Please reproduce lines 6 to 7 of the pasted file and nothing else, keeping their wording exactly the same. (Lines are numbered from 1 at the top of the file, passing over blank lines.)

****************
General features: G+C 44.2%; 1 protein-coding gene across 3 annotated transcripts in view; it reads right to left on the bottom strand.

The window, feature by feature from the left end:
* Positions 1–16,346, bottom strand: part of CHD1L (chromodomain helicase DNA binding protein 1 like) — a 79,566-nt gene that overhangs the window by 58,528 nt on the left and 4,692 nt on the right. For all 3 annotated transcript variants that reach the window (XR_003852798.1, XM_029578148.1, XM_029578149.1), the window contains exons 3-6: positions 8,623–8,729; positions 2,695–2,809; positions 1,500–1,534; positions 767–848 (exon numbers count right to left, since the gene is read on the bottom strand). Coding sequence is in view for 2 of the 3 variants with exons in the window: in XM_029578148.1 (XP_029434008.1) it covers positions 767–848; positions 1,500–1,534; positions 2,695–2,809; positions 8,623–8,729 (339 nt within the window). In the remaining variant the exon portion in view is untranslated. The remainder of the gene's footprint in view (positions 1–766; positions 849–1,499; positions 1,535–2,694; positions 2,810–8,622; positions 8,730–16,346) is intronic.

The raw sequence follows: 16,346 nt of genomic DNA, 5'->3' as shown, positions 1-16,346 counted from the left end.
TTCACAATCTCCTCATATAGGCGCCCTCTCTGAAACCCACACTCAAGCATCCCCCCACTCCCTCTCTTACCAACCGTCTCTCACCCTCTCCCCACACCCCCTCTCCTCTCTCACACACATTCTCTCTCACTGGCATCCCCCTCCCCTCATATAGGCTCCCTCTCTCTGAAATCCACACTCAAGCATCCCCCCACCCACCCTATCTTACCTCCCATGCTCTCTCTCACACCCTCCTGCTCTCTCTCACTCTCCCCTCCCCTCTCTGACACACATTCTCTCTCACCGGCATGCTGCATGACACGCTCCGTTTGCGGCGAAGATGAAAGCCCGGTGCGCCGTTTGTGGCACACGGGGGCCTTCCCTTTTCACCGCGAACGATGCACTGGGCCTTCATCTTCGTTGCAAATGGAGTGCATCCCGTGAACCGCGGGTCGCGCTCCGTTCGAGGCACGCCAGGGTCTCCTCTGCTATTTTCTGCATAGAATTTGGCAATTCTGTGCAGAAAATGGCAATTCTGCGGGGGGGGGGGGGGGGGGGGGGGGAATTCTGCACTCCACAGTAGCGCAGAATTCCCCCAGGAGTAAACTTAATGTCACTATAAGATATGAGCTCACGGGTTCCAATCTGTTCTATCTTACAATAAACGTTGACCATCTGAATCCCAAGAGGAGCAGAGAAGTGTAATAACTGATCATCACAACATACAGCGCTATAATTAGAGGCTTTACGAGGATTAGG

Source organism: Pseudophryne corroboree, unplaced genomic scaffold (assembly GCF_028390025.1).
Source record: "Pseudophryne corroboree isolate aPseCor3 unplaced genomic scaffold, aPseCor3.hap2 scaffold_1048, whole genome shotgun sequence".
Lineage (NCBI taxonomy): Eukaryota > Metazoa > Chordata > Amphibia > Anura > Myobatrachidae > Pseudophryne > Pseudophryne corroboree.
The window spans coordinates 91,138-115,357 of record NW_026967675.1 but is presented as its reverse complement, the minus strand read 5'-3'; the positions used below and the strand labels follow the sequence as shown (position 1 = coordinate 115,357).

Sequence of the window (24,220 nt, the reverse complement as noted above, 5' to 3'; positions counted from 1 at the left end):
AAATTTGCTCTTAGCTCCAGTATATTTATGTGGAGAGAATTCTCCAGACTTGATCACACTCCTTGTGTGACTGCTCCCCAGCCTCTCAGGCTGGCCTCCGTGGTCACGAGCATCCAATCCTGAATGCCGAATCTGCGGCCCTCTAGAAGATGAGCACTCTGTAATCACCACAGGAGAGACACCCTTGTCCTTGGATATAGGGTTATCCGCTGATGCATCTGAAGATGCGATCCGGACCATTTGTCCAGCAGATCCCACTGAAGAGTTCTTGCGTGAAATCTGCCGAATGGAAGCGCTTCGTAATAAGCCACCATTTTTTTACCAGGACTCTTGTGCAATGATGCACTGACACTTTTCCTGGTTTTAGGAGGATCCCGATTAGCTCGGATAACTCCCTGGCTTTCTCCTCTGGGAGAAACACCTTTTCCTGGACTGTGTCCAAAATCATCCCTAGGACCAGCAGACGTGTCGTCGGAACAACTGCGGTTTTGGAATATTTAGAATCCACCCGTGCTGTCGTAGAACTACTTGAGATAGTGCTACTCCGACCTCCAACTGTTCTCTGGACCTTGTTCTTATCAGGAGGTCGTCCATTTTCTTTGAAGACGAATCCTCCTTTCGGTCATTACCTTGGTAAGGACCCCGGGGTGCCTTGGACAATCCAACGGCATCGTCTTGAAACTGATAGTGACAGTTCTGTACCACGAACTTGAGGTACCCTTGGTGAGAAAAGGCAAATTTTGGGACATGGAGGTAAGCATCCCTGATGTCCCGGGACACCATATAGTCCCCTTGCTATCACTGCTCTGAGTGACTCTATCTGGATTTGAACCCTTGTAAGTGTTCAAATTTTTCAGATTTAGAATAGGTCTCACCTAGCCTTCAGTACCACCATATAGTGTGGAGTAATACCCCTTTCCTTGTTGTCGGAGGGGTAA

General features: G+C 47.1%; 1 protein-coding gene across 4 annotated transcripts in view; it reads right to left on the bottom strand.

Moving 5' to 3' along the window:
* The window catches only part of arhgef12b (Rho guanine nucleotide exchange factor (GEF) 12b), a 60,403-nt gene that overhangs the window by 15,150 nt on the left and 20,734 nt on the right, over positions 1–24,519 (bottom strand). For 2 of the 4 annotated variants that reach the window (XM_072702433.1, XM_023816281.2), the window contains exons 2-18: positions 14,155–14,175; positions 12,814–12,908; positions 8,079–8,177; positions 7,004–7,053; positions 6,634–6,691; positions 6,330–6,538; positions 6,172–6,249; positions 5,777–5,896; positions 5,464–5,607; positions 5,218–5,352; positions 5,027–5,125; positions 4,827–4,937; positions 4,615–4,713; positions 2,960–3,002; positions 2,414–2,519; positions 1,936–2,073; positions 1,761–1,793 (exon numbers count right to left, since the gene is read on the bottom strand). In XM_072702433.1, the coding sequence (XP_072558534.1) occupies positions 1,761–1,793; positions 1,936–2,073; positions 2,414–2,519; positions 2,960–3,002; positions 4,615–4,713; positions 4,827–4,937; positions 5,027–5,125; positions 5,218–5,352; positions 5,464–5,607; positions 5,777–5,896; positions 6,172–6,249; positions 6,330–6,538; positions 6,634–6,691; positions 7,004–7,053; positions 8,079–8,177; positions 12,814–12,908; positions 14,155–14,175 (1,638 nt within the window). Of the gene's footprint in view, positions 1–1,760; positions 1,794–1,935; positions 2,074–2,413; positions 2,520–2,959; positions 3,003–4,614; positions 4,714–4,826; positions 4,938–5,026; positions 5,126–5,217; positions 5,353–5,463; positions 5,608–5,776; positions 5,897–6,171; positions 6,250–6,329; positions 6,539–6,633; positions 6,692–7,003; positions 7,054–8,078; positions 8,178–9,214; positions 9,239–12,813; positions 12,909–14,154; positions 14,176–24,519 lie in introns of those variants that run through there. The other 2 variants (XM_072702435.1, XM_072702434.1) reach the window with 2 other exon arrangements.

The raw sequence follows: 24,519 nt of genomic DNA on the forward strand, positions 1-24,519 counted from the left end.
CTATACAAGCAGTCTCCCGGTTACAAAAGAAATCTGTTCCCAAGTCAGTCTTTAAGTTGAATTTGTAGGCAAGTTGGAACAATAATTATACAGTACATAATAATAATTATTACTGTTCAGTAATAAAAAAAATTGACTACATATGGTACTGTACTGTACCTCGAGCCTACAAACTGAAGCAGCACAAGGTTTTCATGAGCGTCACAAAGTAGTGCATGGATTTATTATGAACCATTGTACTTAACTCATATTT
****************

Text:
Source organism: Pseudophryne corroboree, unplaced genomic scaffold (assembly GCF_028390025.1).
Source record: "Pseudophryne corroboree isolate aPseCor3 unplaced genomic scaffold, aPseCor3.hap2 scaffold_1048, whole genome shotgun sequence".